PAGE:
The U.S. Supreme Court issued a decision Tuesday that dealt a blow to a key provision of the Voting Rights Act, striking the core of the civil rights legislation until Congress could agree on a new formula for determining which states needed extra oversight on voting.
Chief Justice John Roberts wrote the opinion, which ruled unconstitutional Section 4 of the Voting Rights Act of 1965 that determined which states with a history of discrimination would be required to obtain federal permission before making any changes to voting procedures.
The 5-4 ruling, which determined the law was outmoded based on "decades-old data and eradicated practices," said the it could not be enforced until Congress determined new standards by which jurisdictions would be covered.
“Our country has changed, and while any racial discrimination in voting is too much, Congress must ensure that the legislation it passes to remedy that problem speaks to current conditions," Roberts said in his decision.
Roberts's opinion distinguished between the specified coverage of Section 4 -- which only dealt with nine states -- from Section 5.
"Our decision in no way affects the permanent, nationwide ban on racial discrimination in voting found in [Section] 2," he wrote. "We issue no holding on [Section] 5 itself, only on the coverage formula. Congress may draft another formula based on current conditions."
Roberts was joined by Justices Antonin Scalia, Anthony Kennedy and Samuel Alito.
Justice Clarence Thomas wrote a concurring opinion, adding that he would have also used the same criteria to strike down Section 5, which sets out the "preclearance" requirements for the jurisdictions identified in Section 4.
Justice Ruth Bader Ginsberg wrote the dissent, and was joined by Justices Stephen Breyer, Sonia Sotomayor, and Elena Kagan.
Ginsberg read her dissent from the bench, a move meant to emphasize her strong disagreement with the ruling.
Both the ruling opinion and the dissent used the law's success to argue their side: For the majority, the improved voter turnout and registration among minorities was proof that the covered jurisdictions no longer necessarily needed extra oversight, while the dissent pointed to some 700 objections from the Department of Justice that prevented discrimnatory practices.
The Voting Rights Act is considered among the most important pieces of civil rights legislation, and has been renewed in whole four times since it was passed in 1965.
However, the data used to determined which states were required to seek permission from the Department of Justice to make any changes to election procedures -- including dates, polling places, and hours -- was based on election data from 1972.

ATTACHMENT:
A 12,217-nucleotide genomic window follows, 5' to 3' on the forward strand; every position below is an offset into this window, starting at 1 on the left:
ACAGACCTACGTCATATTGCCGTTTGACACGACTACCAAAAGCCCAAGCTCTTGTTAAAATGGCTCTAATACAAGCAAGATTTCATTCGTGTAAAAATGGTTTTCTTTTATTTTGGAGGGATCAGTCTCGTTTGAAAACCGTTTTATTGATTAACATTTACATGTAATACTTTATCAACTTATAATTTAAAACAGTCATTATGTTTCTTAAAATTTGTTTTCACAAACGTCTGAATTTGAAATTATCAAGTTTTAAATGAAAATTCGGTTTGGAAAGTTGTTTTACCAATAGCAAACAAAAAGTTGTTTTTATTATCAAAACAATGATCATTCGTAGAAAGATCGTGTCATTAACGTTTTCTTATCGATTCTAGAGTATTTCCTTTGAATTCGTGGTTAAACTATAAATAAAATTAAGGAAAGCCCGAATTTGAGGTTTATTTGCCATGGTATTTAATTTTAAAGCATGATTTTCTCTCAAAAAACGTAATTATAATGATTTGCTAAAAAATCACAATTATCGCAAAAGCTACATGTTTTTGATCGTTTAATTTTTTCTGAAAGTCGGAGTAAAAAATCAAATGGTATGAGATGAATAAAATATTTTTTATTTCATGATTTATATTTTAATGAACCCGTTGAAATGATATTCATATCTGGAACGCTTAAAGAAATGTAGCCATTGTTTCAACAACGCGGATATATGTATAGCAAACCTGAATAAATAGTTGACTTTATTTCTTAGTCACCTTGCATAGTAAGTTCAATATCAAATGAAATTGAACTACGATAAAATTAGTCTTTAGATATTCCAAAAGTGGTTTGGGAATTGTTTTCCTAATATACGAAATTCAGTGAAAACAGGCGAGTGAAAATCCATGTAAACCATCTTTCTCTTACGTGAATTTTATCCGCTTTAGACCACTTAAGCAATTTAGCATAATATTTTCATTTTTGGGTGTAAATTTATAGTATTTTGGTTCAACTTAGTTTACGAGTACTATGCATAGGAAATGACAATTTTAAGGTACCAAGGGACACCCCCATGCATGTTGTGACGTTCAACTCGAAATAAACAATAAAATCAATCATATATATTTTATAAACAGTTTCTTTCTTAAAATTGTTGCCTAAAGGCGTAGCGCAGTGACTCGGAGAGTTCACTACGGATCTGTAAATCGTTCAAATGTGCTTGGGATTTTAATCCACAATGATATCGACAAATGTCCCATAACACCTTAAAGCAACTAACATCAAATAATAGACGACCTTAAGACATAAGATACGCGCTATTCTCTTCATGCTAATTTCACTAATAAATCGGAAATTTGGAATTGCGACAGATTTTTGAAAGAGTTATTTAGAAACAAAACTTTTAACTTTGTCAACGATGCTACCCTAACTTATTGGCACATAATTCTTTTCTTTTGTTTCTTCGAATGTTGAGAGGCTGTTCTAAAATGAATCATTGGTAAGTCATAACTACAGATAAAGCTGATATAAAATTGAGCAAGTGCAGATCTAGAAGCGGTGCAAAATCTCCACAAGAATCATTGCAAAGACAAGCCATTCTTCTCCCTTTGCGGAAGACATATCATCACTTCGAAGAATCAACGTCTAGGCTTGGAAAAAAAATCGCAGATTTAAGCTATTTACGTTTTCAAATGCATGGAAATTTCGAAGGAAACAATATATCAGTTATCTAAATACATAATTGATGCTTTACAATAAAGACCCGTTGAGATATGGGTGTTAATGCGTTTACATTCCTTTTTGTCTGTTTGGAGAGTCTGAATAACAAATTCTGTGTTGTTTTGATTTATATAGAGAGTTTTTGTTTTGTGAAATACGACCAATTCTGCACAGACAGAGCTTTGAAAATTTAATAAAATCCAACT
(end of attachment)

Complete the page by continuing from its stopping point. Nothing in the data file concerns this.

Tuesday's ruling sends the debate back to Congress, where deep political divisions mean any attempt at passing new provisions would face a steep challenges.
The nine states that, until Tuesday's decision, required preclearance under Section 4 were:
- Alabama, except for the city of Pinson
- Georgia, except for the city of Sandy Springs
- South Carolina
- Texas, except for Jefferson County Drainage District Number Seven and Northwest Austin Municipal Utility District Number One, and
- Virginia, except for 24 counties and seven independent cities.
In addition, specific counties in California, Florida, New York, North Carolina and South Dakota were identified by Section 4.
President Obama issued a statement Tuesday, expressing his frustration with the court's decision:
"I am deeply disappointed with the Supreme Court’s decision today. For nearly 50 years, the Voting Rights Act – enacted and repeatedly renewed by wide bipartisan majorities in Congress – has helped secure the right to vote for millions of Americans. Today’s decision invalidating one of its core provisions upsets decades of well-established practices that help make sure voting is fair, especially in places where voting discrimination has been historically prevalent.
As a nation, we’ve made a great deal of progress towards guaranteeing every American the right to vote. But, as the Supreme Court recognized, voting discrimination still exists. And while today’s decision is a setback, it doesn’t represent the end of our efforts to end voting discrimination. I am calling on Congress to pass legislation to ensure every American has equal access to the polls. My Administration will continue to do everything in its power to ensure a fair and equal voting process."
Here is the court's full decision: